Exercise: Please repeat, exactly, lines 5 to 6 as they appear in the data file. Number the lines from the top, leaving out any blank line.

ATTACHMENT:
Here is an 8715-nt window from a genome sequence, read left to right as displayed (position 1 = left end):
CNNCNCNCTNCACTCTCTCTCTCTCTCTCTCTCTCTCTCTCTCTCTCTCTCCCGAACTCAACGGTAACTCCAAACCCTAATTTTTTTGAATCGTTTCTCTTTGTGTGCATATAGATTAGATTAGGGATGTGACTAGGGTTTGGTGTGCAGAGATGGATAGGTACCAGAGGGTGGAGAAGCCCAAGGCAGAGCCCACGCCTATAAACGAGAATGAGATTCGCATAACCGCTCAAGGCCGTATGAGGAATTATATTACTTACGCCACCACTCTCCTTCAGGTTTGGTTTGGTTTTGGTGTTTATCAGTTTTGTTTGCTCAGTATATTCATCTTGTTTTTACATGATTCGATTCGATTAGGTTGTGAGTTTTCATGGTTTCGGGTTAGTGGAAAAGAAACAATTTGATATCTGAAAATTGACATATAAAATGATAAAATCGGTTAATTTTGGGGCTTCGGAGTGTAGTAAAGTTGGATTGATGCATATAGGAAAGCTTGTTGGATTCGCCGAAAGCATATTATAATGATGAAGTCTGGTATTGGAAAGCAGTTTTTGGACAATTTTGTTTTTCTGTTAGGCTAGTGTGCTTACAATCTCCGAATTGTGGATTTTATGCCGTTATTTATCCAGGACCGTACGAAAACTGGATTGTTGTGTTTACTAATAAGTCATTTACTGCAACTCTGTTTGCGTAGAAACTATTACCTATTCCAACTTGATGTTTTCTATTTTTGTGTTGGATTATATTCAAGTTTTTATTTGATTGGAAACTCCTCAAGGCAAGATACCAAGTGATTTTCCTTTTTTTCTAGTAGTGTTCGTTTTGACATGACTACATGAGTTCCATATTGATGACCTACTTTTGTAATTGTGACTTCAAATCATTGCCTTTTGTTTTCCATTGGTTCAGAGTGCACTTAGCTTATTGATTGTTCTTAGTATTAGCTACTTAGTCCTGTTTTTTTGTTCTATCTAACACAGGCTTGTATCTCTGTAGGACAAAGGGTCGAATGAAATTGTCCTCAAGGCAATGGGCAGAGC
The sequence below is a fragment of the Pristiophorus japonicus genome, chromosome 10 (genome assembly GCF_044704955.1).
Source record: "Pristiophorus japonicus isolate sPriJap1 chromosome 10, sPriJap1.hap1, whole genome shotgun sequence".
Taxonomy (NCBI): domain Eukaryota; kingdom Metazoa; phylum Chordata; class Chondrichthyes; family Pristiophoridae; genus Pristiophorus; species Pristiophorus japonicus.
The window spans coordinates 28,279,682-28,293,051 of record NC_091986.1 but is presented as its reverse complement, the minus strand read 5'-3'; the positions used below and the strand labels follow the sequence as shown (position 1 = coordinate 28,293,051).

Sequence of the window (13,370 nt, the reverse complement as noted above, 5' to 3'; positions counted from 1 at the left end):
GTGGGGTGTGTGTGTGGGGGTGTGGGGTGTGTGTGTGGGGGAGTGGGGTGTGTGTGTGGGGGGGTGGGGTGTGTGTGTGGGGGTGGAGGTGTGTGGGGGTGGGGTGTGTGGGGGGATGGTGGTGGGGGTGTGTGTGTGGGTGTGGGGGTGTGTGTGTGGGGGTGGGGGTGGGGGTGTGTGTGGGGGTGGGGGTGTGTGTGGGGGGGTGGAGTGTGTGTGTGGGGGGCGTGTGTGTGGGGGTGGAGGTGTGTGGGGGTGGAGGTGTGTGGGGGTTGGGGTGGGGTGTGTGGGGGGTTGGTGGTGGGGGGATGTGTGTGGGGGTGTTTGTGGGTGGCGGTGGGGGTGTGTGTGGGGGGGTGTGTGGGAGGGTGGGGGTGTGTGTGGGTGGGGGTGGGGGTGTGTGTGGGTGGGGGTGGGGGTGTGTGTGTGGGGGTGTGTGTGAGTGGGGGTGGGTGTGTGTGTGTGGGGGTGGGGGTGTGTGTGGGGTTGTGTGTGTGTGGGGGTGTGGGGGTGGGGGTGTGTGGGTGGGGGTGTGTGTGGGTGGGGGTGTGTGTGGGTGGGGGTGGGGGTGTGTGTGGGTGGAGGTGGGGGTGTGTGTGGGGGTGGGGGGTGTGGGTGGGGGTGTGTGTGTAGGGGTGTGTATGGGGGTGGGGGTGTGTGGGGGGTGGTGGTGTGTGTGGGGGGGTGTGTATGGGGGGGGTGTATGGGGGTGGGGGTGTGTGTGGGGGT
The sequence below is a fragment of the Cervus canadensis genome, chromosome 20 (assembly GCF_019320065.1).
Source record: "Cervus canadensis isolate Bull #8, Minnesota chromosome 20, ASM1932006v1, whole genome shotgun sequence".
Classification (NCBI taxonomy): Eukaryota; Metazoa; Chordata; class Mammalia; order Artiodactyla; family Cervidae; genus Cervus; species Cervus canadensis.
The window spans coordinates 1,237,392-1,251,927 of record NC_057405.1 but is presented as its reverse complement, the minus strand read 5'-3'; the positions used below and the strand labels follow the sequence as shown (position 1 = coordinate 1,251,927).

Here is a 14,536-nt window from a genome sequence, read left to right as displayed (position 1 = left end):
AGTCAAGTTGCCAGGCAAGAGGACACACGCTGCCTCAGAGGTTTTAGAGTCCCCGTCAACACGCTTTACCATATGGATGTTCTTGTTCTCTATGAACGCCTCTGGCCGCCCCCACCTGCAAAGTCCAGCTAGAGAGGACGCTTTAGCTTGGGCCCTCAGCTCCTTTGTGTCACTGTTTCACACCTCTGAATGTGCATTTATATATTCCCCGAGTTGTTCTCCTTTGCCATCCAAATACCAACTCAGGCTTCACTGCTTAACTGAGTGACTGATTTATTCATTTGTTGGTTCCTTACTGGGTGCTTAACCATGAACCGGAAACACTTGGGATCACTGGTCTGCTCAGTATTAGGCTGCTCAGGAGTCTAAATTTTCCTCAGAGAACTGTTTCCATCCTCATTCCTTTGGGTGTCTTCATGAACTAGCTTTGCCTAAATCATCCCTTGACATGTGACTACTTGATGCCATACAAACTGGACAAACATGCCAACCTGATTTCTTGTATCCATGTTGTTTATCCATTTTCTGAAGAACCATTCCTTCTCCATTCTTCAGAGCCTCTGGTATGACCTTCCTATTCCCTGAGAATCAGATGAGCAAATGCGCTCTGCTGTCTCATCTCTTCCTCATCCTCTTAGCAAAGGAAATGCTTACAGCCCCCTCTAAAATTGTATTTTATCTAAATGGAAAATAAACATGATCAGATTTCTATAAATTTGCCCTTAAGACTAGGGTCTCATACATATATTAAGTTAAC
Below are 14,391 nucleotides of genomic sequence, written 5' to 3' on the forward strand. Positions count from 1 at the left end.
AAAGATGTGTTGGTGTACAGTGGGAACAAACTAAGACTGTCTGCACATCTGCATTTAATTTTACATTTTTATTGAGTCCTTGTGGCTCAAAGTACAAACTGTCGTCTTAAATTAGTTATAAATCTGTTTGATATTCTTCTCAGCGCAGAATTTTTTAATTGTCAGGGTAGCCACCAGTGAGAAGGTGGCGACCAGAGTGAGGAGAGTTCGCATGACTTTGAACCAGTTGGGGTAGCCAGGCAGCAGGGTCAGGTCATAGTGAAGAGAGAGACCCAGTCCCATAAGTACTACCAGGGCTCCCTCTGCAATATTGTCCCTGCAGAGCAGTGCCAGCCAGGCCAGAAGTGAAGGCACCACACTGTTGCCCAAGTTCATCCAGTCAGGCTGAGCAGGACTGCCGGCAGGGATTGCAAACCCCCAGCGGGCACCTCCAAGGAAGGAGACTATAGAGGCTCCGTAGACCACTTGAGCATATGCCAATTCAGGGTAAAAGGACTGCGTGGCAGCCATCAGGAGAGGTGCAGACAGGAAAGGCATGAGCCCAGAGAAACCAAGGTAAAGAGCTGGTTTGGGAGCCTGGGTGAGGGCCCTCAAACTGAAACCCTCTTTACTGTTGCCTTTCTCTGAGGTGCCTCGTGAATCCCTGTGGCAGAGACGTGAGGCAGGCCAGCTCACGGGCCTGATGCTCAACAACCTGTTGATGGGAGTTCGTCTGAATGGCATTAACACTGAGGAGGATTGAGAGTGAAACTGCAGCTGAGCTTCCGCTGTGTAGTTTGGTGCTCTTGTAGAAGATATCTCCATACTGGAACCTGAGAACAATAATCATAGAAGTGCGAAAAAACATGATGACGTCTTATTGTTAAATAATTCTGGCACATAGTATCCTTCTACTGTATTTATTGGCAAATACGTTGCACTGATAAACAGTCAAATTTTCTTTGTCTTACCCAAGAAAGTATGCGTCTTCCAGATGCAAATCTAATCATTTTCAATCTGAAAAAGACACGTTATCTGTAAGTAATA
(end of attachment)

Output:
Taxonomy (NCBI): domain Eukaryota; kingdom Metazoa; phylum Chordata; class Chondrichthyes; family Pristiophoridae; genus Pristiophorus; species Pristiophorus japonicus.
The window spans coordinates 28,279,682-28,293,051 of record NC_091986.1 but is presented as its reverse complement, the minus strand read 5'-3'; the positions used below and the strand labels follow the sequence as shown (position 1 = coordinate 28,293,051).